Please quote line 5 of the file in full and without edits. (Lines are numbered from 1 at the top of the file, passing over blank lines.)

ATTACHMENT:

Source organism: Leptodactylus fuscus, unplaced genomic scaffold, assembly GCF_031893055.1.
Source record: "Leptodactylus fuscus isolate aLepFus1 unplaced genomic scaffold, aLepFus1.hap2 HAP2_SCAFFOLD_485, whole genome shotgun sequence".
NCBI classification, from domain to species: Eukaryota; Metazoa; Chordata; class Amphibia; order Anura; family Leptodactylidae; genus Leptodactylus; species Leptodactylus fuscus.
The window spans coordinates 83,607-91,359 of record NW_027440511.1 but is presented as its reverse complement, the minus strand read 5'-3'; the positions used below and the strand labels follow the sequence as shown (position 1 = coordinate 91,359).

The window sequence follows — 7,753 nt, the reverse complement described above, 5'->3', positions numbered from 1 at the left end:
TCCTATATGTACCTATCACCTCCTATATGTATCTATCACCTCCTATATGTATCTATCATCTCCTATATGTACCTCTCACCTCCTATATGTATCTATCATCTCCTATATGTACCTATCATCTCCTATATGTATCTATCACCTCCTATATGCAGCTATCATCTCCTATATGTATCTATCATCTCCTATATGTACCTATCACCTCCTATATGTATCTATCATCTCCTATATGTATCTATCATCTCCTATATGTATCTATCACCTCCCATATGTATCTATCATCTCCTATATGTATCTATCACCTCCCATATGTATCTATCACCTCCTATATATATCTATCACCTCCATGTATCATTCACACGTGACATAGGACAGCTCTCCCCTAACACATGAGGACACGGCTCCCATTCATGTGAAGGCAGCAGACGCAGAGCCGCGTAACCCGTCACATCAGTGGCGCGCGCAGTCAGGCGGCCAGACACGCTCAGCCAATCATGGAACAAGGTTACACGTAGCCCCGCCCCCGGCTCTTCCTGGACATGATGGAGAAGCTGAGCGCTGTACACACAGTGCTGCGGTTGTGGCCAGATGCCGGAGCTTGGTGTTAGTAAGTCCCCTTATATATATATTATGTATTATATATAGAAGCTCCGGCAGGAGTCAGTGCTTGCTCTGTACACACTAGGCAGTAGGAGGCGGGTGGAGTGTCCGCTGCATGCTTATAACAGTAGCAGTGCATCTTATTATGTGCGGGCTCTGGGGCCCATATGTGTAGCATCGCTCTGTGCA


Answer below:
The window sequence follows — 7,753 nt, the reverse complement described above, 5'->3', positions numbered from 1 at the left end: